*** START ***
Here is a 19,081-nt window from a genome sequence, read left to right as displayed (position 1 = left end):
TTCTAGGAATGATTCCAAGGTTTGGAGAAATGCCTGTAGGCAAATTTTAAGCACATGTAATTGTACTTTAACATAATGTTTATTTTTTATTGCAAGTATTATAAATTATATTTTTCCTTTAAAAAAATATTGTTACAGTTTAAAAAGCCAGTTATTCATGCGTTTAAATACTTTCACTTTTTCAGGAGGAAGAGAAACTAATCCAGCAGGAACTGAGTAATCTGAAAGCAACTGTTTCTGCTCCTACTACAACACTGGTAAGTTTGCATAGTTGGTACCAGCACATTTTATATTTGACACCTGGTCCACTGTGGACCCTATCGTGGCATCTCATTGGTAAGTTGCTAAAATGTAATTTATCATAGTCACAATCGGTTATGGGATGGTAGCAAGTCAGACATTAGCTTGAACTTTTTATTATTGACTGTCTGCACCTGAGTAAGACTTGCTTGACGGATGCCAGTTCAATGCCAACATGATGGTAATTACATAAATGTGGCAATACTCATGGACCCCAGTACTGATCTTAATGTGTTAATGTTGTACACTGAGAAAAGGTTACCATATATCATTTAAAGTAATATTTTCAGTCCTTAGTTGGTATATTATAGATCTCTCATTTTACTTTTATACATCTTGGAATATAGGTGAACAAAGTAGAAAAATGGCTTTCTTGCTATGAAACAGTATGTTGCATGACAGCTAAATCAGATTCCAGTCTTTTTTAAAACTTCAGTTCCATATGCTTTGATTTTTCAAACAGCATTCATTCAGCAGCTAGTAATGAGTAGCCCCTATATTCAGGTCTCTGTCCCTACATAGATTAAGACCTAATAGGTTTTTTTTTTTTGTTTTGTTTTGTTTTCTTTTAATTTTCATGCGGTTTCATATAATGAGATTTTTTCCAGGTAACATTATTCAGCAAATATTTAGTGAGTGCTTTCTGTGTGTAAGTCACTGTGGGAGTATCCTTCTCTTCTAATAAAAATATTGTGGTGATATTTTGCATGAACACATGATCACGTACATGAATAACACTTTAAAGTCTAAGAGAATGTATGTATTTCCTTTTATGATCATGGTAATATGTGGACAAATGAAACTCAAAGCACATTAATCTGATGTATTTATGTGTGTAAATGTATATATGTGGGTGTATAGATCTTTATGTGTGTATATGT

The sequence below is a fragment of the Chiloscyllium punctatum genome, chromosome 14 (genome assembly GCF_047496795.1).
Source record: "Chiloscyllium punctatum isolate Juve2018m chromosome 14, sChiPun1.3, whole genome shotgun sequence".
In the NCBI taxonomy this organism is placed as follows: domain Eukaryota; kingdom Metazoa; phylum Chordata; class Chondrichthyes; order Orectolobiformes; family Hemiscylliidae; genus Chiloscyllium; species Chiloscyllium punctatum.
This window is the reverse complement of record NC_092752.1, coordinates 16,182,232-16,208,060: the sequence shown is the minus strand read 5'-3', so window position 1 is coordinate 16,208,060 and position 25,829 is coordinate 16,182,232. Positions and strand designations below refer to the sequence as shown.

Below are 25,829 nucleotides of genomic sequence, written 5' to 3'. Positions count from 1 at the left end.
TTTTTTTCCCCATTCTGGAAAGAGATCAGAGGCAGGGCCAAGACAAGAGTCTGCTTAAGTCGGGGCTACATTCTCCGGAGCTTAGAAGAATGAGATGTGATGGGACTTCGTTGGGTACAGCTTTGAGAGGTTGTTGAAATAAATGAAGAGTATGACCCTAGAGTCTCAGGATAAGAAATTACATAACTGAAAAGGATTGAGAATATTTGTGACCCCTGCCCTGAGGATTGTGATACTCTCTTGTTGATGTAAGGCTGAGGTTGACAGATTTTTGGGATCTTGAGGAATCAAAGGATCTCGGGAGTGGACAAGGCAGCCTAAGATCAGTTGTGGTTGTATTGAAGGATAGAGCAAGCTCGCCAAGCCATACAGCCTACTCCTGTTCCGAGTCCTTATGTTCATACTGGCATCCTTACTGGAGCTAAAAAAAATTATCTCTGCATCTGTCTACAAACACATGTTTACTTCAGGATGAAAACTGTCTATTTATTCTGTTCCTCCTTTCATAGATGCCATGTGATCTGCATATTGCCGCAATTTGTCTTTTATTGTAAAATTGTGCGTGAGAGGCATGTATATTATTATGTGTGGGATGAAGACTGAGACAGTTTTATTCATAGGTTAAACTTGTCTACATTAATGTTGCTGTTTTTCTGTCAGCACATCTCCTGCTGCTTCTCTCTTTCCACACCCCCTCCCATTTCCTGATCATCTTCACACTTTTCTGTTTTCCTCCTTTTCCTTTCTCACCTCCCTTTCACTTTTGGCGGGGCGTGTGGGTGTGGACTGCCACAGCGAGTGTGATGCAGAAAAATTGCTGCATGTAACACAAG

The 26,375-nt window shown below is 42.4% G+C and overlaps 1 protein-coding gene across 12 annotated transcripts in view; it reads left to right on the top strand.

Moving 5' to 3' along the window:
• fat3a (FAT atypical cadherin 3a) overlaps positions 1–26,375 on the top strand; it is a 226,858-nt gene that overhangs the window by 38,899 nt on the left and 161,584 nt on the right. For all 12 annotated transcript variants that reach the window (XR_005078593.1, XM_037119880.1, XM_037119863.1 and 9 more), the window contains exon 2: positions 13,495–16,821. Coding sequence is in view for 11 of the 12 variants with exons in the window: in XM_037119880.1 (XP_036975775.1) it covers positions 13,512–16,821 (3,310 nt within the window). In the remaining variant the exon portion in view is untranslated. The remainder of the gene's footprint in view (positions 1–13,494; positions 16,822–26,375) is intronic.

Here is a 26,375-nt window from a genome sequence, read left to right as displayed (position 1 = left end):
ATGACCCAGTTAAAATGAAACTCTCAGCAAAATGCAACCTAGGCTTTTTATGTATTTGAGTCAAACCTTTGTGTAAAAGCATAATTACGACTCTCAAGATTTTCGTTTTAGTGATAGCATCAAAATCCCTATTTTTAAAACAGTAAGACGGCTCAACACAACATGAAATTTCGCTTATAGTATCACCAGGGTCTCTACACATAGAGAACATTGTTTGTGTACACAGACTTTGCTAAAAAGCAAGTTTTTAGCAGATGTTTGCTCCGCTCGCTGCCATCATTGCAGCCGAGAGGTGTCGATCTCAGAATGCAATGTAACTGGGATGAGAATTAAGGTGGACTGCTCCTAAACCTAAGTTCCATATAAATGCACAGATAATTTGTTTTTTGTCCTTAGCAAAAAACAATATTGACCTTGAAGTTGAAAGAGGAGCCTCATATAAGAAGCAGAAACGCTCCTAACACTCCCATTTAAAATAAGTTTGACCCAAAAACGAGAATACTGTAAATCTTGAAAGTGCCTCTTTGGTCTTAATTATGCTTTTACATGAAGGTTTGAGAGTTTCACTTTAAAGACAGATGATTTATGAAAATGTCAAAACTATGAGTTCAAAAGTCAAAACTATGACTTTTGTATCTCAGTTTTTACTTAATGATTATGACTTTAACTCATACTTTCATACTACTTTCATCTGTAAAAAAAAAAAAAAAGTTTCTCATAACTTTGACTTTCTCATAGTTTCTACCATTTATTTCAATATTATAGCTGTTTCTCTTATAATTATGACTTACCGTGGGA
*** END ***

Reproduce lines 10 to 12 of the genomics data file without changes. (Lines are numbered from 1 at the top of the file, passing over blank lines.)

Moving 5' to 3' along the window:
• fat3a (FAT atypical cadherin 3a) overlaps positions 1–26,375 on the top strand; it is a 226,858-nt gene that overhangs the window by 38,899 nt on the left and 161,584 nt on the right. For all 12 annotated transcript variants that reach the window (XR_005078593.1, XM_037119880.1, XM_037119863.1 and 9 more), the window contains exon 2: positions 13,495–16,821. Coding sequence is in view for 11 of the 12 variants with exons in the window: in XM_037119880.1 (XP_036975775.1) it covers positions 13,512–16,821 (3,310 nt within the window). In the remaining variant the exon portion in view is untranslated. The remainder of the gene's footprint in view (positions 1–13,494; positions 16,822–26,375) is intronic.

Here is a 26,375-nt window from a genome sequence, read left to right as displayed (position 1 = left end):